From Thursday, imported electrical appliances will have to meet EU standards only

The government hopes that a reform of the import of household appliances that will take effect on Thursday will help expand consumer choice and lower the cost of living in Israel.

The reform allows Israel to adopt the regulatory standards in force in the European Union, thus reducing the stranglehold of the Israel Standards Institute.

The institute was established before the establishment of the State of Israel to protect the country’s fledgling industries from foreign competition.

By setting its own standards for a wide range of consumer items, the Standards Institute has long played a key role in keeping prices high.

Until now, importers of electrical appliances have had to undergo physical inspections of their goods by an approved laboratory to assess compliance with the Israeli standard before the goods can enter the country. The process led to containers waiting at ports for weeks.

From Thursday, the Standards Institute will allow entry of EU-certified products. Importers must declare that the product meets European legal requirements and provide the Ministry of Energy with proof. Port checks will be replaced by a system of surprise security checks in stores. The hope is that new importers will enter the market and competition will bring prices down.

Among the items that will benefit from the reform will be refrigerators, washing machines, dryers, dishwashers, ovens and microwave ovens, air conditioners, televisions, light fixtures, light bulbs, computer equipment such as computers, servers and printers and audio equipment.

An appliance store. (Huaonggiah Laim, CC BY-SA 4.0, Wikimedia images)

The Ministry of Economy expects savings of 7% on shipments of goods that comply with EU standards.

Asked why American standards were not mentioned in the reform, a spokesman for the Department of Energy explained that most American products comply with European regulations.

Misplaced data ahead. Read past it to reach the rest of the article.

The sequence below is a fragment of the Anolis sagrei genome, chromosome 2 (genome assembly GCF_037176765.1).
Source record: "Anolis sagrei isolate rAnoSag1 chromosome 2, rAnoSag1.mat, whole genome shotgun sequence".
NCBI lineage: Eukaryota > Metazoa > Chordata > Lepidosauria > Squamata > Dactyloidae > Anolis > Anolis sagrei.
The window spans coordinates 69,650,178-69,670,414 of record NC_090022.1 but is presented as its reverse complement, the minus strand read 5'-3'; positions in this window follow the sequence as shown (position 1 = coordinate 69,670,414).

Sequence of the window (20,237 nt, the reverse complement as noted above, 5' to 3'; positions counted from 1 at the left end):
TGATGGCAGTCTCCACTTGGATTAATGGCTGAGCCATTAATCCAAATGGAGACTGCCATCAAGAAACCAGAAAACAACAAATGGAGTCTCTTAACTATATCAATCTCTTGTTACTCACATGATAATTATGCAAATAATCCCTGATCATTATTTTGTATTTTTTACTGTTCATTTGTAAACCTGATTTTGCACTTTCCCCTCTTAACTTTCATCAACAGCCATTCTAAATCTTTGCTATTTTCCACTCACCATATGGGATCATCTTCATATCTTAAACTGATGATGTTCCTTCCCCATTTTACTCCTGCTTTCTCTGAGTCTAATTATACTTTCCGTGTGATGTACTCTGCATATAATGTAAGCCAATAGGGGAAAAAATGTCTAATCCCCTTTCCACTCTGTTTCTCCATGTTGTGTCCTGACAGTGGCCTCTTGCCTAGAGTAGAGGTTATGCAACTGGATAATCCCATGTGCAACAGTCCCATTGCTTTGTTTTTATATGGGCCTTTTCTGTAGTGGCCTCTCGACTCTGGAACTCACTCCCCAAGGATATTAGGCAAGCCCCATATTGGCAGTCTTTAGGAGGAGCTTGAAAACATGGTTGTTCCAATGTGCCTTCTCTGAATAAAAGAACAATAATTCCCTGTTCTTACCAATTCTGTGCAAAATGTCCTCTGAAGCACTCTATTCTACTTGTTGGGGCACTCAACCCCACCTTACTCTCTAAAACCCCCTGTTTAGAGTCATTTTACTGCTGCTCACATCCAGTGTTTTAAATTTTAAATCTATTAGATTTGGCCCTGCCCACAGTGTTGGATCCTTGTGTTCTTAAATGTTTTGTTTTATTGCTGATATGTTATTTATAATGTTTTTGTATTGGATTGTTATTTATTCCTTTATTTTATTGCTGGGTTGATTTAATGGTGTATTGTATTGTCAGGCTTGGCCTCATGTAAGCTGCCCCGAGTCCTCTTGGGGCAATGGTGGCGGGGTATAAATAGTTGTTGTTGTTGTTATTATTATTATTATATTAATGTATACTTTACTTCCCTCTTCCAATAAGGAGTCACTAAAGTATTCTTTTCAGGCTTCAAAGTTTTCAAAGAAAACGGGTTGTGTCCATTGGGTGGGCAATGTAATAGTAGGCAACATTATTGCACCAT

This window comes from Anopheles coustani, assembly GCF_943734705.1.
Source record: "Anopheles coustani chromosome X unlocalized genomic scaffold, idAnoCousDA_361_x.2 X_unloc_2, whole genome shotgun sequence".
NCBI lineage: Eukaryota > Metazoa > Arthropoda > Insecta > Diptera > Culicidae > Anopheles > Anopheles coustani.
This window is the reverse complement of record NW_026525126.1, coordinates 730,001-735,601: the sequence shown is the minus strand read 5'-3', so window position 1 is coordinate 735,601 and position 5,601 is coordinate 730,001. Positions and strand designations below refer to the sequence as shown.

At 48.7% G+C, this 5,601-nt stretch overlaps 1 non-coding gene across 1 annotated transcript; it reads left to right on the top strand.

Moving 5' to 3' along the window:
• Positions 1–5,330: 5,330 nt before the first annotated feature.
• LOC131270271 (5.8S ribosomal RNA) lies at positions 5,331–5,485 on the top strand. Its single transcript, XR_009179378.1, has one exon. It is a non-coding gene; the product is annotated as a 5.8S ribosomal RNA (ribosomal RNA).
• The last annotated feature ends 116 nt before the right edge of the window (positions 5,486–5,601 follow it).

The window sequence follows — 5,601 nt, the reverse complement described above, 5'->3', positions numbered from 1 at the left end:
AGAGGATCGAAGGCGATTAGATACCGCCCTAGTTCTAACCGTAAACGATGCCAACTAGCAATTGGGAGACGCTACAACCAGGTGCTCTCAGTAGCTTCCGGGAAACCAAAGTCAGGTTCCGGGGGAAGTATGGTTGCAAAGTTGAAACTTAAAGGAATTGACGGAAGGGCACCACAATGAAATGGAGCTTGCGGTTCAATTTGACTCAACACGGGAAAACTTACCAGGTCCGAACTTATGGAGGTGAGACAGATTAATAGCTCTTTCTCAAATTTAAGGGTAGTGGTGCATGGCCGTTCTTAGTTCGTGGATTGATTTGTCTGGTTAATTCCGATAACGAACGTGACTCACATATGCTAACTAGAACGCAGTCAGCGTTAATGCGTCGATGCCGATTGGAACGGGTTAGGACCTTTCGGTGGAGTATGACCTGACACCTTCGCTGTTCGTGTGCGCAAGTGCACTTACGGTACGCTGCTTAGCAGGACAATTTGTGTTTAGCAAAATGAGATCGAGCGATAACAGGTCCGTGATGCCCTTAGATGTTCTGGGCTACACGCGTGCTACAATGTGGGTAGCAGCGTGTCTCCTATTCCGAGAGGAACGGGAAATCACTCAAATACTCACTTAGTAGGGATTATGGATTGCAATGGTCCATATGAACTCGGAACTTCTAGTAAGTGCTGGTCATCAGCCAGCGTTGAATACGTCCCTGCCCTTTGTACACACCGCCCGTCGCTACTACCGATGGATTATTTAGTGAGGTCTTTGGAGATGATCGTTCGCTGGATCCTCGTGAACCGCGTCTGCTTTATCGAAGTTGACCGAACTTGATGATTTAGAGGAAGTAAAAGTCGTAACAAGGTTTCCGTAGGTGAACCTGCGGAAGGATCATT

From Thursday, household appliances will also carry a new energy efficiency label to allow consumers to choose products that are less harmful to the environment.

The Department of Energy expects the move to save 200 gigawatt hours of electricity as early as 2025 and 1,200 gigawatt hours in 2030.

Energy Minister Karine Elharrar said the reform will significantly ease the process of importing electrical products to Israel, reduce costs and increase competition in scope and product variety. At the same time, the reform should bring more energy-efficient products to Israel, and therefore lead to electricity savings.

Energy Minister Karine Elharrar during a meeting of the Arrangements Committee at the Knesset on June 9, 2021. (Olivier Fitoussi/Flash90)

“The reform is an important step in promoting energy efficiency in the economy, which will help the government meet the (carbon-related) emission reduction targets it committed to in the past. [2021 United Nations COP26] climate conference,” she said.

The move is part of a wider reform led by the Ministry of Economy to recognize international standards on a range of products, ranging from children’s products (including toys for children over 3, prams , beds and cradles, swings and high chairs), leisure and sports products, miscellaneous products for the home and optical items.

Products that will still have to go through the former route of the Israel Standards Institute include equipment used in gas systems, low and medium voltage power cables, solar boilers, thermostats, sensing equipment and fire extinguishers, play equipment, toys for children under 3, pacifiers and pacifiers, baby bottles and tableware.

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